Canada Life has been told to cough up compensation for advice that was deemed by the ombudsman not to be "suitable in all circumstances."
A client, referred to as Mrs T, complained about a ‘reviewable’ joint life, last-survivor whole life policy she and her husband were advised to take out by a predecessor firm of Canada Life Limited in April 1994.
Specifically, she said she and her late spouse weren’t made aware of the reviewable nature of this policy, or the potential size of the premium increases following an unfavourable review.
She recalled the adviser assuring them that they would only ever need to pay the initial premium for a fixed term to maintain the original level of life cover.
In April 1994, Mr and Mrs T arranged a mortgage of £25,000 on a capital repayment basis over 15 years.
Prior to that, in September 1987, Mrs T had taken out a reviewable whole life policy on her life for £20,000 for the benefit of her daughter (referred to as policy A).
Mr and Mrs T's respective pensions made Mr T more vulnerable financially than Mrs T so they wanted the mortgage largely repaid if Mrs T died, and partly repaid if Mr T died, during the term of the loan and they had a budget of £100 per month for this protection need.
The adviser quoted a monthly premium of £95 for a 15-year decreasing term assurance policy providing life cover of £25,000 on first death but pointed out this was prohibitive and didn’t meet their wish for a return if they survived the mortgage term.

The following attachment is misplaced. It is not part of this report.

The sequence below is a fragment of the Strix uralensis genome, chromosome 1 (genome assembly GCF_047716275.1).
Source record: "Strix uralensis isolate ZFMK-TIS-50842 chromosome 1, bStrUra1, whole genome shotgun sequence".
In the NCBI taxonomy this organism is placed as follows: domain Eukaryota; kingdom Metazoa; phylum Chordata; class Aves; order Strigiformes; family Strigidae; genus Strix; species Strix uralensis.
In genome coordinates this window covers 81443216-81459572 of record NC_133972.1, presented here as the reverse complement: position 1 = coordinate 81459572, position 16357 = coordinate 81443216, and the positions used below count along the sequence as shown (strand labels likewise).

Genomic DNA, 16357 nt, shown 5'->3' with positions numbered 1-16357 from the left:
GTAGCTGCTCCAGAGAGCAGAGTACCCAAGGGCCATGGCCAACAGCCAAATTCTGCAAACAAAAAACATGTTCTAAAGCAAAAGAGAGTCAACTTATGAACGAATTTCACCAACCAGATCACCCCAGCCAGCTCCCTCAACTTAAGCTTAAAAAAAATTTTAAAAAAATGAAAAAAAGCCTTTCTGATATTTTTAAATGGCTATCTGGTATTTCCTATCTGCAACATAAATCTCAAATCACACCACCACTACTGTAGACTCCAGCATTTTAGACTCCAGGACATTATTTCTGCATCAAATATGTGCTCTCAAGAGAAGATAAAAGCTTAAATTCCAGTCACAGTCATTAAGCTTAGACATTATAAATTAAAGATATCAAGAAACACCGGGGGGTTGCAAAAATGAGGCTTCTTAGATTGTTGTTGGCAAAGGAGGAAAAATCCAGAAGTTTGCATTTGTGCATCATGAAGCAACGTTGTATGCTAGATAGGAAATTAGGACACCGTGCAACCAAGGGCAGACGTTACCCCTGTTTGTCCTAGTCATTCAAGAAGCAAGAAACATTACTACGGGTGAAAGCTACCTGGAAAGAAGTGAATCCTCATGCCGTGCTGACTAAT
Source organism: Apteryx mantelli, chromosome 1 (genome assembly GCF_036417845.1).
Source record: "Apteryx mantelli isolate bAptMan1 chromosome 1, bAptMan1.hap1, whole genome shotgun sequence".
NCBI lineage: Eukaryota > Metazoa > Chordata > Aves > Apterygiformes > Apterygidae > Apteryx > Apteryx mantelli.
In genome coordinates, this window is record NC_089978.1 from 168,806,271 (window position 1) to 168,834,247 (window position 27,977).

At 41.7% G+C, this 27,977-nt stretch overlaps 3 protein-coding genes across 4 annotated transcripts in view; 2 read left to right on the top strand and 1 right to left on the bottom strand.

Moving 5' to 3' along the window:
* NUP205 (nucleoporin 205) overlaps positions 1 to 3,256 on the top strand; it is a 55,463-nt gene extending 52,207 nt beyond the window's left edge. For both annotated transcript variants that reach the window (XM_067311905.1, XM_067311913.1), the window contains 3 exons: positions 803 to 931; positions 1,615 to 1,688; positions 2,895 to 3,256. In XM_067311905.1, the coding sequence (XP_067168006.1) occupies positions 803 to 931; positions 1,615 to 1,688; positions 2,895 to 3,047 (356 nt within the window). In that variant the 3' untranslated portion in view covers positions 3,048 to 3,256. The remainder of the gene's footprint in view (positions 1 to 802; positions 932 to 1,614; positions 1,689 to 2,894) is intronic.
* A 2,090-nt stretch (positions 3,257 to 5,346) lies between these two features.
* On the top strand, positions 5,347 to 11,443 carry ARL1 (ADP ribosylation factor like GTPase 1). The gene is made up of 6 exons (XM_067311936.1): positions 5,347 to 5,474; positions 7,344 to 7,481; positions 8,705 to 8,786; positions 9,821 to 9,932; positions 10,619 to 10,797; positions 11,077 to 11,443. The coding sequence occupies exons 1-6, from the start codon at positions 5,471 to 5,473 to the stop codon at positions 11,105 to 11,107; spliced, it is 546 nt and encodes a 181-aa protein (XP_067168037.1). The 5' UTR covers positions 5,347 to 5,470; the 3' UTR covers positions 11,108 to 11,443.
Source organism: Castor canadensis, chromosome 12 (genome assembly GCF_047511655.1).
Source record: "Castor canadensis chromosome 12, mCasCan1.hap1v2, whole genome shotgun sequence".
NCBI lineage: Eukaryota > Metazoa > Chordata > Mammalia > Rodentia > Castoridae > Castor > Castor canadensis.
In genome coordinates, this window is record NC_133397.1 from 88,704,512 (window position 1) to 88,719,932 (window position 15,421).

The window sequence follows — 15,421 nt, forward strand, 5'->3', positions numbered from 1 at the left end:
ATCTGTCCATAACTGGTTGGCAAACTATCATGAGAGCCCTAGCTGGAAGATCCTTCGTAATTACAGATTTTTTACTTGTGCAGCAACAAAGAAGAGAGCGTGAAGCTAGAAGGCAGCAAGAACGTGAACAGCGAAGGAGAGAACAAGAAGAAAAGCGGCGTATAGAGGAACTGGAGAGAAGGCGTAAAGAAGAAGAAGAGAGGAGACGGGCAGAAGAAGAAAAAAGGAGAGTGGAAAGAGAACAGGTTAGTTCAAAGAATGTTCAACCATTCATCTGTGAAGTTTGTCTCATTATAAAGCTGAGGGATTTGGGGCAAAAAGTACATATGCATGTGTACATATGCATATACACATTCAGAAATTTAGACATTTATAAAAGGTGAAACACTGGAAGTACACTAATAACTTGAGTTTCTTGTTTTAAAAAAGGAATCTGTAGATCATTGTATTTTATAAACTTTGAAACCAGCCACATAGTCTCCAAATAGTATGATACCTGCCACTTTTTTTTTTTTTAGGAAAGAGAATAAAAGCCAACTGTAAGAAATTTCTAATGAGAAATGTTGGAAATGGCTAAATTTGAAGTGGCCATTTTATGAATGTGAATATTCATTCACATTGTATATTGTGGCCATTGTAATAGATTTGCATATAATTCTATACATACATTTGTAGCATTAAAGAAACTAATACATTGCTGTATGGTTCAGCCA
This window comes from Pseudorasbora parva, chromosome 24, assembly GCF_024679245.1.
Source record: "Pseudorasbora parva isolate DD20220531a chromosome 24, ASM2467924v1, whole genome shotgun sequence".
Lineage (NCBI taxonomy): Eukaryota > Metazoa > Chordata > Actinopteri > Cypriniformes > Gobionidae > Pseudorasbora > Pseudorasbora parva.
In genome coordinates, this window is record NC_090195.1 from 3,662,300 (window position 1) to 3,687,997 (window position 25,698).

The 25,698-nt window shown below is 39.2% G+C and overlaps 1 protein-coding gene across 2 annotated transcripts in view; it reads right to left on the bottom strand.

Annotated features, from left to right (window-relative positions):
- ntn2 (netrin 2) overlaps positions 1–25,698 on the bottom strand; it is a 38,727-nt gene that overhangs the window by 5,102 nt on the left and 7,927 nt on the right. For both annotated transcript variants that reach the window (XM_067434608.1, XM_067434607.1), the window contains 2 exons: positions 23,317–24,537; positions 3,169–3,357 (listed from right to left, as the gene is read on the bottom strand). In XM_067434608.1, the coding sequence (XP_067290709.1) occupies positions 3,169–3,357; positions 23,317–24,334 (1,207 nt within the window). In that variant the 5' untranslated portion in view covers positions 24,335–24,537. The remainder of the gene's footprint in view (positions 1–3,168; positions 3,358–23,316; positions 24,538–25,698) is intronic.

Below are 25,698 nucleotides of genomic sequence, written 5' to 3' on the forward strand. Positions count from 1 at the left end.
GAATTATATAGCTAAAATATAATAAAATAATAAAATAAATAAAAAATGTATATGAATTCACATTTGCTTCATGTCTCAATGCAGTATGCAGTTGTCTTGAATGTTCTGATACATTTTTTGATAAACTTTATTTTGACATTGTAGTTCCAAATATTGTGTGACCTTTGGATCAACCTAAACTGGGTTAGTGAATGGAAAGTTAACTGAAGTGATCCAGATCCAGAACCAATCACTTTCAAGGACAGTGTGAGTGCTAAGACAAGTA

So, the adviser recommended Mr and Mrs T use policy A as protection for the mortgage and for them to take out another policy, which was referred to by the ombudsman as policy B, for their daughter's benefit.
This policy was also reviewable and provided life cover of £20,000, payable on second death, at an initial monthly premium of £35.
They were also advised to take out a joint life, first death endowment savings plan over 14 years, which provided life cover of £6,877 (referred to by the ombudsman as policy C).
Mr T could, therefore, more than repay the mortgage from the proceeds of policies A and C if Mrs T predeceased him.
For Mrs T's protection, policy C would repay part of the outstanding mortgage if Mr T died or when it matured in April 2008.
When Mr T died in July 2007, policy C paid a cash sum to her of £6,877, which fully repaid the mortgage whose outstanding balance was roughly £4,282 by then.
But, as the proceeds of policy A and policy B would only become payable whenever Mrs T died, these two policies remained in force in July 2007, subject to future reviews.
At its tenth anniversary, policy B was reviewed and Canada Life notified Mr and Mrs T that the monthly premium needed to increase to £42 per month to maintain life cover at £20,000.